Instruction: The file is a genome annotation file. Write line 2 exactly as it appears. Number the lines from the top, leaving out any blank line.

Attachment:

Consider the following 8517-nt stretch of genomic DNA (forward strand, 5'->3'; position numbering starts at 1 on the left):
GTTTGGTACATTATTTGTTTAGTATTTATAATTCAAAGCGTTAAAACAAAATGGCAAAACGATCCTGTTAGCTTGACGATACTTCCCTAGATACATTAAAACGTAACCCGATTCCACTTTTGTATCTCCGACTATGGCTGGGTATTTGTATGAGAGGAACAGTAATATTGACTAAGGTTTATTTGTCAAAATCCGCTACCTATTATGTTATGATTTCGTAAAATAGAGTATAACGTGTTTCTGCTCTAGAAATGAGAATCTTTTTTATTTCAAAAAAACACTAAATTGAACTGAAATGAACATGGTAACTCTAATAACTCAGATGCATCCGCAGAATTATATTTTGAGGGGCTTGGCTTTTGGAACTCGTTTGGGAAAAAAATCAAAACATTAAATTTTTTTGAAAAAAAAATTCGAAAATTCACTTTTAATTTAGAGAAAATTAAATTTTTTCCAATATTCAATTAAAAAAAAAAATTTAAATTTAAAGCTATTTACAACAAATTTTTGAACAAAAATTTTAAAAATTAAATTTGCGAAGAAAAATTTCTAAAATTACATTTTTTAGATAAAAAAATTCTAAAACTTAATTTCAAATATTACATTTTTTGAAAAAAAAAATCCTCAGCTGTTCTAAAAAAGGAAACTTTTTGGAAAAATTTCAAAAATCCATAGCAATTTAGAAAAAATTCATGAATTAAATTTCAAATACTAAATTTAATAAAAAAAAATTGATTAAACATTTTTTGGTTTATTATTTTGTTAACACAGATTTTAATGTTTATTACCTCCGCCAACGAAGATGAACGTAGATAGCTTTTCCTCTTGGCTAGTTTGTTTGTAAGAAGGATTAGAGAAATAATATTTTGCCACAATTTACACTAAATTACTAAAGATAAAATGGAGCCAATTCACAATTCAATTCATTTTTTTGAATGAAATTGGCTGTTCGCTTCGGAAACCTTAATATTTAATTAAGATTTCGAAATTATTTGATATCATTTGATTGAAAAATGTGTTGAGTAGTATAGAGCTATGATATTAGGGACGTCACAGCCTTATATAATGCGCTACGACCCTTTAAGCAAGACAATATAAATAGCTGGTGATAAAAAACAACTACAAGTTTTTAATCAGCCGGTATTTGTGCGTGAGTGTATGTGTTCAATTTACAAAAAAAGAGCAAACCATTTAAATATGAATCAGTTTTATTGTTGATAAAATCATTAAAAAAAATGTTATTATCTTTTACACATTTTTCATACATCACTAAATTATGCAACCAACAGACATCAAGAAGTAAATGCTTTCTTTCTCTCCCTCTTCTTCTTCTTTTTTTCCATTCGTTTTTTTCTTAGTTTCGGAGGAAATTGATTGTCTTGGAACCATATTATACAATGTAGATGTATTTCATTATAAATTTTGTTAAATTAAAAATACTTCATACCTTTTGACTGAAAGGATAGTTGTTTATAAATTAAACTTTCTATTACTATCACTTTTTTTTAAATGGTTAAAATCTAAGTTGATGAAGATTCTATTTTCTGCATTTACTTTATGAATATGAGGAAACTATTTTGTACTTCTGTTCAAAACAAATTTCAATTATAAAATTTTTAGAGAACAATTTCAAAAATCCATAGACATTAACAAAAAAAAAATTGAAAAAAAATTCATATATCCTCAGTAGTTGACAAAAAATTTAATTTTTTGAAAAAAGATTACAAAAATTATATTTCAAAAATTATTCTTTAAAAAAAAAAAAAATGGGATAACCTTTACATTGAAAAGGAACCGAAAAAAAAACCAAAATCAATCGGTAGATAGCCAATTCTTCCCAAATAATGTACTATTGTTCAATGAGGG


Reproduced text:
GTTTGGTACATTATTTGTTTAGTATTTATAATTCAAAGCGTTAAAACAAAATGGCAAAACGATCCTGTTAGCTTGACGATACTTCCCTAGATACATTAAAACGTAACCCGATTCCACTTTTGTATCTCCGACTATGGCTGGGTATTTGTATGAGAGGAACAGTAATATTGACTAAGGTTTATTTGTCAAAATCCGCTACCTATTATGTTATGATTTCGTAAAATAGAGTATAACGTGTTTCTGCTCTAGAAATGAGAATCTTTTTTATTTCAAAAAAACACTAAATTGAACTGAAATGAACATGGTAACTCTAATAACTCAGATGCATCCGCAGAATTATATTTTGAGGGGCTTGGCTTTTGGAACTCGTTTGGGAAAAAAATCAAAACATTAAATTTTTTTGAAAAAAAAATTCGAAAATTCACTTTTAATTTAGAGAAAATTAAATTTTTTCCAATATTCAATTAAAAAAAAAAATTTAAATTTAAAGCTATTTACAACAAATTTTTGAACAAAAATTTTAAAAATTAAATTTGCGAAGAAAAATTTCTAAAATTACATTTTTTAGATAAAAAAATTCTAAAACTTAATTTCAAATATTACATTTTTTGAAAAAAAAAATCCTCAGCTGTTCTAAAAAAGGAAACTTTTTGGAAAAATTTCAAAAATCCATAGCAATTTAGAAAAAATTCATGAATTAAATTTCAAATACTAAATTTAATAAAAAAAAATTGATTAAACATTTTTTGGTTTATTATTTTGTTAACACAGATTTTAATGTTTATTACCTCCGCCAACGAAGATGAACGTAGATAGCTTTTCCTCTTGGCTAGTTTGTTTGTAAGAAGGATTAGAGAAATAATATTTTGCCACAATTTACACTAAATTACTAAAGATAAAATGGAGCCAATTCACAATTCAATTCATTTTTTTGAATGAAATTGGCTGTTCGCTTCGGAAACCTTAATATTTAATTAAGATTTCGAAATTATTTGATATCATTTGATTGAAAAATGTGTTGAGTAGTATAGAGCTATGATATTAGGGACGTCACAGCCTTATATAATGCGCTACGACCCTTTAAGCAAGACAATATAAATAGCTGGTGATAAAAAACAACTACAAGTTTTTAATCAGCCGGTATTTGTGCGTGAGTGTATGTGTTCAATTTACAAAAAAAGAGCAAACCATTTAAATATGAATCAGTTTTATTGTTGATAAAATCATTAAAAAAAATGTTATTATCTTTTACACATTTTTCATACATCACTAAATTATGCAACCAACAGACATCAAGAAGTAAATGCTTTCTTTCTCTCCCTCTTCTTCTTCTTTTTTTCCATTCGTTTTTTTCTTAGTTTCGGAGGAAATTGATTGTCTTGGAACCATATTATACAATGTAGATGTATTTCATTATAAATTTTGTTAAATTAAAAATACTTCATACCTTTTGACTGAAAGGATAGTTGTTTATAAATTAAACTTTCTATTACTATCACTTTTTTTTAAATGGTTAAAATCTAAGTTGATGAAGATTCTATTTTCTGCATTTACTTTATGAATATGAGGAAACTATTTTGTACTTCTGTTCAAAACAAATTTCAATTATAAAATTTTTAGAGAACAATTTCAAAAATCCATAGACATTAACAAAAAAAAAATTGAAAAAAAATTCATATATCCTCAGTAGTTGACAAAAAATTTAATTTTTTGAAAAAAGATTACAAAAATTATATTTCAAAAATTATTCTTTAAAAAAAAAAAAAATGGGATAACCTTTACATTGAAAAGGAACCGAAAAAAAAACCAAAATCAATCGGTAGATAGCCAATTCTTCCCAAATAATGTACTATTGTTCAATGAGGG